The character art, on the other hand, is really well drawn. I’m personally a fan of the aesthetic. Then again, I’m also a
filthy degenerate anime enthusiast.
Every character has a unique distinction. However, the odd camera angle doesn’t allow you the chance to appreciate it. It’s really zoomed out, and will sporadically zoom in. This’ll usually only happen when neck deep in mutant combat. I also found the contrast of high res drawings in a low res world kind of jarring.
Truly the only reason I wadded through the first few hours. Something about the simplistic nature of slashing up mutants was just so enjoyable.
First, I feel it important to mention that before Dead or School kicks off, you’ll be posed a question. If you’d prefer aiming be tied to the left or right stick. I chose the former as I’m left-handed. Big mistake.
I had assumed doing so would move my movement to the D-Pad, separating the prompts. What occurred was both was tied to the stick. Trying to aim my gun was a nightmare. To do so, I had to move too. It made it nigh impossible to shoot on tiny platforms.
Also, I was never able to aim to my bottom right. It was very finicky. While there’s an option to change controls, doing so will solve nothing. Aiming and movement are forever a pair. Pick the right stick!
If you dislike the durability system, well, Dead or School utilizes it. It’s infuriating early on. Repairs can only be done at save points. These are normally quite a fair distance apart. In between, you’ll face off with several differing mutants. I’d always have a broken weapon. Once it breaks, the damage output suffers. I’d imagine this is mitigated by the usage of guns. However, since shooting meant moving, I’d parade to my death.
You do find modifications that’ll give you perks; like higher durability. Breakage becomes rarer. These can also grant you special abilities. For instance, whenever an enemy is killed, they explode.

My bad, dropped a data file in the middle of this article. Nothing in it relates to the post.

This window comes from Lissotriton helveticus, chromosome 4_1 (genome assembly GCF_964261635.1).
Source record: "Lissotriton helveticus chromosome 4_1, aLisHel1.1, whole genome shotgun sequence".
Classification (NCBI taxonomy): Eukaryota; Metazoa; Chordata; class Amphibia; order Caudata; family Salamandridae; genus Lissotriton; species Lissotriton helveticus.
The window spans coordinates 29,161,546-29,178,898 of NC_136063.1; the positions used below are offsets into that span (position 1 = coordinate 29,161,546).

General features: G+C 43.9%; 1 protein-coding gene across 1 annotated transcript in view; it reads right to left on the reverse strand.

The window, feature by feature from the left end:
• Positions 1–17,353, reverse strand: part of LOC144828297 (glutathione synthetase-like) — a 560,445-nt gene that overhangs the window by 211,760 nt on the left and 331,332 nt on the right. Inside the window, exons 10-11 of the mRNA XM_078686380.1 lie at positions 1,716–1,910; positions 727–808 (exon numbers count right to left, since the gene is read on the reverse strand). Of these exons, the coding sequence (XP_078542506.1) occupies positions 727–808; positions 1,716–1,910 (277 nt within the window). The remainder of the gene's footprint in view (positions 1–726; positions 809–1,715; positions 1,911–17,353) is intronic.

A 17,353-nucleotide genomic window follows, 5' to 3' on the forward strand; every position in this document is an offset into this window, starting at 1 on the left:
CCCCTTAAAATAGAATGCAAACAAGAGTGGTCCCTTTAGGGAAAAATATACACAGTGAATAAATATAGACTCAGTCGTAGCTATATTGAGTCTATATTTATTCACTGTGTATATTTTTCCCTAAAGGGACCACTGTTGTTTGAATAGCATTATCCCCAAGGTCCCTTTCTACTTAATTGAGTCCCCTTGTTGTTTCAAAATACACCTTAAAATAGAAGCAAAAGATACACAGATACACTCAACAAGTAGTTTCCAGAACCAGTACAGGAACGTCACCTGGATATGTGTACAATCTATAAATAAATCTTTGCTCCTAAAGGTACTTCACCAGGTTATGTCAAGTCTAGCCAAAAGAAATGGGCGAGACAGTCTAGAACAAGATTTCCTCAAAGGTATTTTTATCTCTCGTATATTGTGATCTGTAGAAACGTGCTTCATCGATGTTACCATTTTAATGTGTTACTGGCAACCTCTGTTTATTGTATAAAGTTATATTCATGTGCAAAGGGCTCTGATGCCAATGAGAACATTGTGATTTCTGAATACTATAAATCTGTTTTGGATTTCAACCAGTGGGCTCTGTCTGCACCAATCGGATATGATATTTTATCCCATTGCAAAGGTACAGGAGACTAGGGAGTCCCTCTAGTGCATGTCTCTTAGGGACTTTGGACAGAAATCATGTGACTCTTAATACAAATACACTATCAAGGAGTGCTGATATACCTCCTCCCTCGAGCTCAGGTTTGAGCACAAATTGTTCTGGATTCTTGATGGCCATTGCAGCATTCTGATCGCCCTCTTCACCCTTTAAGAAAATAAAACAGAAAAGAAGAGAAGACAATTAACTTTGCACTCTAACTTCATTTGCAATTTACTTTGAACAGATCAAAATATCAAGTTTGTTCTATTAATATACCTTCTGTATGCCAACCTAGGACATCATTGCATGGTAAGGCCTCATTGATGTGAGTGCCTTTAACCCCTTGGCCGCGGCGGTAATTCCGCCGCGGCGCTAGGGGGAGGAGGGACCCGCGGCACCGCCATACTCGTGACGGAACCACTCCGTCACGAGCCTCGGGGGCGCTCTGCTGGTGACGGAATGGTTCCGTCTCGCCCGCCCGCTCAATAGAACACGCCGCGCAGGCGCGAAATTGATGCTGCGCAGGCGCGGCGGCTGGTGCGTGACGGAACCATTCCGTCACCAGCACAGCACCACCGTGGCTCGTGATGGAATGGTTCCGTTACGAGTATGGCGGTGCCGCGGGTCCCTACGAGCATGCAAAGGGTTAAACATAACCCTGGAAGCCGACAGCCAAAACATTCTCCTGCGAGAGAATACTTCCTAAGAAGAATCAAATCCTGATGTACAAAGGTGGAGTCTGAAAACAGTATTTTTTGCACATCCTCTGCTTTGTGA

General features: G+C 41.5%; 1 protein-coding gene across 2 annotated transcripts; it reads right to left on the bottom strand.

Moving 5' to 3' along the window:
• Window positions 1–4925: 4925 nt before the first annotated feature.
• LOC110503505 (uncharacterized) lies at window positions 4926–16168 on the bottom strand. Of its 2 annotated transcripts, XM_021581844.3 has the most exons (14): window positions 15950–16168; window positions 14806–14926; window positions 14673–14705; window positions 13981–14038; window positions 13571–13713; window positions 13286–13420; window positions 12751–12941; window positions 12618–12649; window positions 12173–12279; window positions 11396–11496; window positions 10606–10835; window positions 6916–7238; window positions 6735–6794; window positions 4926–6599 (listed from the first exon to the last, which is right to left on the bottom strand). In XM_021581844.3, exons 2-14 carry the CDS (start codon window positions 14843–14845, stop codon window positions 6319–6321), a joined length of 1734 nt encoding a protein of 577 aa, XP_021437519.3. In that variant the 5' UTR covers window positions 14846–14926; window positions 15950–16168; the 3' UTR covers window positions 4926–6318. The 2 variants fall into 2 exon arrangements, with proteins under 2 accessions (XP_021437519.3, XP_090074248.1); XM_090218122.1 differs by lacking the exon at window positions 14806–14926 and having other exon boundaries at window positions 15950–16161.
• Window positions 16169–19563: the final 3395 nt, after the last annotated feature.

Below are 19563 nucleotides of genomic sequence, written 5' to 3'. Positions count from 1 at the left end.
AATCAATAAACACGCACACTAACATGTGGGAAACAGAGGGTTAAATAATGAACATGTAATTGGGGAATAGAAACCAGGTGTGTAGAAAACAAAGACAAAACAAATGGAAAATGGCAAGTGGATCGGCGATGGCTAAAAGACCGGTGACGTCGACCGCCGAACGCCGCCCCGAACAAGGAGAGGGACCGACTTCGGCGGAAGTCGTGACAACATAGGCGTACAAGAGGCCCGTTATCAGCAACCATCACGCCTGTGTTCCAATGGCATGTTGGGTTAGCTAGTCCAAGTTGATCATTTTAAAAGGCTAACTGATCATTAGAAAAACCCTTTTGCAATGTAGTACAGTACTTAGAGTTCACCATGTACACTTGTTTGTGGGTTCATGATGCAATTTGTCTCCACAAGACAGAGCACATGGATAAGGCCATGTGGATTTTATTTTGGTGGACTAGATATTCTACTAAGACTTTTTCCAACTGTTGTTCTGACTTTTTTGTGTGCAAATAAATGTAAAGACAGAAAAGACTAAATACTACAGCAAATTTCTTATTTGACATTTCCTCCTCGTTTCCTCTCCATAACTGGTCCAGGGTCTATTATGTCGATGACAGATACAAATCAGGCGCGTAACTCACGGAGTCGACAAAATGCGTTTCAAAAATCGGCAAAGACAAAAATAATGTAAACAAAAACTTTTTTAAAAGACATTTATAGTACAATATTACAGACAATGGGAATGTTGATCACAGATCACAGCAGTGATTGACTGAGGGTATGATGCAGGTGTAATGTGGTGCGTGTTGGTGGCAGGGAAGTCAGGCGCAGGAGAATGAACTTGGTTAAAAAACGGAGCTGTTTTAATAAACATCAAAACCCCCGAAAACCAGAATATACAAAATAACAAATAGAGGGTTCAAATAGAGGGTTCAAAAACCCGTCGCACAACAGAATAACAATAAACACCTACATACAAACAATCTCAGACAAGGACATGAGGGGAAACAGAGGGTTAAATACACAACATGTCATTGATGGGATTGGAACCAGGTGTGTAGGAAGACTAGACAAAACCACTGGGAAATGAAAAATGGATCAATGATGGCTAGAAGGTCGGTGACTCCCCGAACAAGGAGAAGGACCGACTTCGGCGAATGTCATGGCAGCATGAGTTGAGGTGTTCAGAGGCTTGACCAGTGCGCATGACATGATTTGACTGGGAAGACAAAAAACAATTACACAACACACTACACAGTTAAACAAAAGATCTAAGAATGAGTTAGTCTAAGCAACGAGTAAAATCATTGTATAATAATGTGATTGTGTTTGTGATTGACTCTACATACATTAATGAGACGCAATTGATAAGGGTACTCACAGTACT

Because of the RPG elements, there’s a skill tree. Each branch focuses on a weapon type. Melee, gun, and a heavy. In my play through, because guns were not viable, I focused on melee. Since I find the gameplay genuinely fun, I fully plan on exploring the other options. With each “ding”, you’re given a point. Use it to learn moves, or gain stat boosts.
As a final note, you can reinforce weapons to increase level. You can also modify them to have abilities of their own, like a sword that’ll strike three times, but lowers your attack.
The tracks were a mixed bag. While none were outwardly horrible, a few were generic. They felt out of place. I did really love the heavy metal when in a battle. It did well to hype me up. Shout out to the excellent sound effects too. When I’d attack, it felt impactful.
Highly recommend wearing headphones.
Dead or School is a fun romp for those seeking tight game play. However, don’t expect to be immersed. It’s marred by horrible localization, preventing any investment. The mystery that appears is decent though. Worth keeping in mind that Dead or School will start slow.
With RPG elements and a ever present skill tree, you’re able to customize Hisako. The inclusion of modifications further enhances the freedom to mould her. Some of these also provide fun bonuses. Like exploding enemies. So, it’s a good thing that performance was flawless.
The repetitive hack-and-slash could get tiring. That’s why I believe this is perfect for short bursts. The sound effects are well-done, and it made each strike feel satisfying.
Unfortunately, it doesn’t do enough for me to comfortably recommend purchasing it at full price. Maybe take a look at some of the other anime games we’ve reviewed in the meantime, as we say;
DEAD OR SCHOOL – WAIT FOR SALE.
Dead or School can be bought digitally on Steam and the PlayStation 4 and Nintendo Switch console stores. You can also buy it physically for PlayStation 4 and Nintendo Switch from retailers such as Amazon (US) / Amazon (UK). Purchases made via Amazon links earn a small commission which again goes to help supporting domain and server costs.
Many thanks to Marvellous Games for the review copy.
Painfully single, but still somehow a master of dad jokes. If asked, he’ll answer it’s for his inner child. FerniWrites enjoys JRPG’s and has embraced his anime love. In fact, he’s head of the NookGaming branch of the Cult of Neptunia. He’s accepting new followers.
Follow him on Twitter @FerniWrites